Meanwhile current crop availability in Naturals is tight, we are struggling to get pre-shipment samples despite the lower replacement levels afforded by the lower terminal market. This is a clear indication that the crop is well sold and shipments will continue to be lower than in 2021.

In a bid to further control inflation and keep a tight grip on the economy, the Government has forbidden the importation of 38 different goods, including cars!

Birr 52.78 = USD 1

Have a good weekend.

Exports for the month of September will not reach 10,000 MT, a far cry from the Sep 21 exports which totalled 23 K MT. The Coffee & Tea Authority is so incredulous of the figure that they have decided to double check Bills of Lading records before publishing their findings! We were expecting a reduction in the export figure, but less than half of the 2021 exports is quite a drop!

The 2022/23 crop continues to develop well under sunny dry conditions. Stakeholders are optimistic of a good quality crop and with 2022/23 being an on-cycle crop, volumes will also be good. Harvesting as now started in Limu areas and with good weather conditions we expect the harvest to progress well.

Logistics continue to be very difficult, empty containers are very hard to come by so loading is slow.

The BBC published a 2 minute video which succinctly explains where the Tigray situation is at present:

Birr 52.73 = USD 1

Have a good weekend.

African Union sponsored peace talks are to start in South Africa both sides in the Ethiopian conflict have confirmed. This after 2 years of conflict and a recent escalation of the fighting in the North of the country. This is a breakthrough that has been long in the waiting, much hope and expectation on a permanent cessation of hostilities is being placed in the AU brokered talks.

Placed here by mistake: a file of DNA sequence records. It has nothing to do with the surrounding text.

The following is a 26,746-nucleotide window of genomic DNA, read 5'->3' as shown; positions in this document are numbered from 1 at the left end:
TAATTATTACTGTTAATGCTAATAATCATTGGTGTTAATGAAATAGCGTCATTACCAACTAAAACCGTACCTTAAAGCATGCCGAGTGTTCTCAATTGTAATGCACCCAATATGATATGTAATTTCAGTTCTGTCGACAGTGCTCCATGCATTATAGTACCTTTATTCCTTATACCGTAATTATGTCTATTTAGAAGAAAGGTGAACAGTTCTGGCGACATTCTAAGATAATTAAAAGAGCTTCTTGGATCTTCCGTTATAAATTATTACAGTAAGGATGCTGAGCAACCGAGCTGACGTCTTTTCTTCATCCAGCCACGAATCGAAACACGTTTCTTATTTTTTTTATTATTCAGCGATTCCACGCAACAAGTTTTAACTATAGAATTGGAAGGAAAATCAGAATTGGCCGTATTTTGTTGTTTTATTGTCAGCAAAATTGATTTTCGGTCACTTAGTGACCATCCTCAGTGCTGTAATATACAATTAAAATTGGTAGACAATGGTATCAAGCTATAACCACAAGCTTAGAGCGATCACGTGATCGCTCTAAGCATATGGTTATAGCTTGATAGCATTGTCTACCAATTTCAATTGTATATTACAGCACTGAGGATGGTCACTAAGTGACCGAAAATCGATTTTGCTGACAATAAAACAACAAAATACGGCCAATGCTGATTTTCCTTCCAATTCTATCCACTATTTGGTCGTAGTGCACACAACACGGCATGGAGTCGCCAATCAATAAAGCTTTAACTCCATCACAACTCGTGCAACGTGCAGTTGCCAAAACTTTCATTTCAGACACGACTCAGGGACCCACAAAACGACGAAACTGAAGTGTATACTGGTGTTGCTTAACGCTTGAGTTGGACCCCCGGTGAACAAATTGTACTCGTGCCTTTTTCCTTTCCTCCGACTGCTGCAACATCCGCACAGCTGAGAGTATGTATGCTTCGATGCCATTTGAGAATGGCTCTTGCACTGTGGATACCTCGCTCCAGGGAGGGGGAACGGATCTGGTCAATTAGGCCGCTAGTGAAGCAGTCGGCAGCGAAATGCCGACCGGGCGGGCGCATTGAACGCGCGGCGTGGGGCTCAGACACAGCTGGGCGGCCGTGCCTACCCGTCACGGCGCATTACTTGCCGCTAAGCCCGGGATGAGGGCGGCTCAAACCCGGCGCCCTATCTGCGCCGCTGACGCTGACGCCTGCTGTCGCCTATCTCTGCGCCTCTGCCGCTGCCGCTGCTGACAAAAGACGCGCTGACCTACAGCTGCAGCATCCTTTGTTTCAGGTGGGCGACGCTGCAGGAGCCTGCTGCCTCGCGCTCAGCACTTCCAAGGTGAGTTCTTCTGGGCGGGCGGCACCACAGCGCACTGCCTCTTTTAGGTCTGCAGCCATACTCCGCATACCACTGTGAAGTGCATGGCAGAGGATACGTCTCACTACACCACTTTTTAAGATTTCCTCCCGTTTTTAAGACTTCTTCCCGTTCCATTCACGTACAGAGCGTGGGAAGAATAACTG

The harvest is ongoing in the lower producing areas. Weather has been conducive for good quality so we have expectations that the current 22/23 crop will be an improvement on 21/22. Cherry prices are very high 51 Birr/kg cherry, the equivalent to USD1 per kg of cherry or 270 usc/lb of green coffee equivalent at farm gate level. This is before we add all costs from farm gate to FOB. These costs are skyrocketing, the fuel price has more than doubled in the last 2 months! If stakeholders are banking on a local currency devaluation they may have to rethink, this week the black market rate has been trading in the mid-80’s having broken 100 last week. The issue is that the cost of living crisis has stifled demand of imported goods and as a consequence the country is importing less. We clearly see this in empty container availability which has decreased considerably even with lower exports. Economic activity in Ethiopia appears to be slowing down, requiring less USD to pay for imports and fewer containers coming to Addis with imported goods.

In the coming 2 weeks we expect the crop in Limu to start being harvested and higher elevations in the South also.

Birr 52.66 = USD 1

Have a good weekend.